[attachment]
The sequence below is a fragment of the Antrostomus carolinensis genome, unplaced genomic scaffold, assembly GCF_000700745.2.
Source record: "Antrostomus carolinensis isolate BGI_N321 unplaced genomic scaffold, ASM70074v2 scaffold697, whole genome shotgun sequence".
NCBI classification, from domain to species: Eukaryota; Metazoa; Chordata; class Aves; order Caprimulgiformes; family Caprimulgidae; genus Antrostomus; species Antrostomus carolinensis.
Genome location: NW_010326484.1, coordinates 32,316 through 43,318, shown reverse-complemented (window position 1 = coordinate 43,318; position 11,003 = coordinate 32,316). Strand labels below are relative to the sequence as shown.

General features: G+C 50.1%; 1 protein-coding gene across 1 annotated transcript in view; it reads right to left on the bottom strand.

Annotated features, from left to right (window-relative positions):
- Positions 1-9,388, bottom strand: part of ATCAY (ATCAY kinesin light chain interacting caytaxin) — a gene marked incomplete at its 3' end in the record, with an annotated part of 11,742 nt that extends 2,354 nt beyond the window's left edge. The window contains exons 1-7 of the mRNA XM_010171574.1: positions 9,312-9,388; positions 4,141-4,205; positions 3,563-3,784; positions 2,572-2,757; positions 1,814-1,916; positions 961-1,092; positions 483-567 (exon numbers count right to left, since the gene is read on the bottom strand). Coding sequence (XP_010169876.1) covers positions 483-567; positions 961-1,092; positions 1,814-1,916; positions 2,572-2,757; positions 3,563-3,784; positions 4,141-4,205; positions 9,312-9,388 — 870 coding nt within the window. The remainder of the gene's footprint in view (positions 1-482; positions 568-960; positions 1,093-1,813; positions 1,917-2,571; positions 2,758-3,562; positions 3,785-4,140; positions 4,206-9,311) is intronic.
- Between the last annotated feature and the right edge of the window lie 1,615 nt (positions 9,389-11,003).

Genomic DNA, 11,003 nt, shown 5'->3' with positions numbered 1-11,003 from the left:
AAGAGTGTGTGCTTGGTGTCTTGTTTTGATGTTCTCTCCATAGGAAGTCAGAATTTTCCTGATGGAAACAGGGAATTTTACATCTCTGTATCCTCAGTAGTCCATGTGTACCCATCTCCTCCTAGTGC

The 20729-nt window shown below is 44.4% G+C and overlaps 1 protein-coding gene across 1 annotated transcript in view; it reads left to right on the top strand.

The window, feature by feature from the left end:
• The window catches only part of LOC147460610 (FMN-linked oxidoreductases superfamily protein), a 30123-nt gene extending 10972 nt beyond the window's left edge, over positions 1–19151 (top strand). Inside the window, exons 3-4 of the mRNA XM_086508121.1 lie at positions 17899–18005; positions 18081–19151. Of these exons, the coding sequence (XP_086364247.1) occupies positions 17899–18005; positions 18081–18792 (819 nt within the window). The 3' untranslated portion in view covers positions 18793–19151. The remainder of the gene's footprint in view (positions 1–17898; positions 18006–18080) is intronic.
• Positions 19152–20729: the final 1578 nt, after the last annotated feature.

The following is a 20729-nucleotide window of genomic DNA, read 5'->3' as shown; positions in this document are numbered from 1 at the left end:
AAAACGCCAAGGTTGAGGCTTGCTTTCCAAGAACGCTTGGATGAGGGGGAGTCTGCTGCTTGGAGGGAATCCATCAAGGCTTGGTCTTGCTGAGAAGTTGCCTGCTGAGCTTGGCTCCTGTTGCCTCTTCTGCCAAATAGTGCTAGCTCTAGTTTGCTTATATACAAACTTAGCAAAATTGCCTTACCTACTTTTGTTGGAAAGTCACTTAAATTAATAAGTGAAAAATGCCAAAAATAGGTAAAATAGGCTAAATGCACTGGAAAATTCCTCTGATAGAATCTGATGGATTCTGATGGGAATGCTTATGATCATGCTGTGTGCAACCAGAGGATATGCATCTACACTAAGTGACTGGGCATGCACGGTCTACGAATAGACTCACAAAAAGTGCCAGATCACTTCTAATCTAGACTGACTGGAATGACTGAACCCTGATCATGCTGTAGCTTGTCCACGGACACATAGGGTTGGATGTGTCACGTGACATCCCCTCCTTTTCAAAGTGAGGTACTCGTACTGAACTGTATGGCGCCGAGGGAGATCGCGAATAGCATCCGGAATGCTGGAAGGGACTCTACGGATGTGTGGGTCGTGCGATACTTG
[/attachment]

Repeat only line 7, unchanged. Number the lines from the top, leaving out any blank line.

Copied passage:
- Positions 1-9,388, bottom strand: part of ATCAY (ATCAY kinesin light chain interacting caytaxin) — a gene marked incomplete at its 3' end in the record, with an annotated part of 11,742 nt that extends 2,354 nt beyond the window's left edge. The window contains exons 1-7 of the mRNA XM_010171574.1: positions 9,312-9,388; positions 4,141-4,205; positions 3,563-3,784; positions 2,572-2,757; positions 1,814-1,916; positions 961-1,092; positions 483-567 (exon numbers count right to left, since the gene is read on the bottom strand). Coding sequence (XP_010169876.1) covers positions 483-567; positions 961-1,092; positions 1,814-1,916; positions 2,572-2,757; positions 3,563-3,784; positions 4,141-4,205; positions 9,312-9,388 — 870 coding nt within the window. The remainder of the gene's footprint in view (positions 1-482; positions 568-960; positions 1,093-1,813; positions 1,917-2,571; positions 2,758-3,562; positions 3,785-4,140; positions 4,206-9,311) is intronic.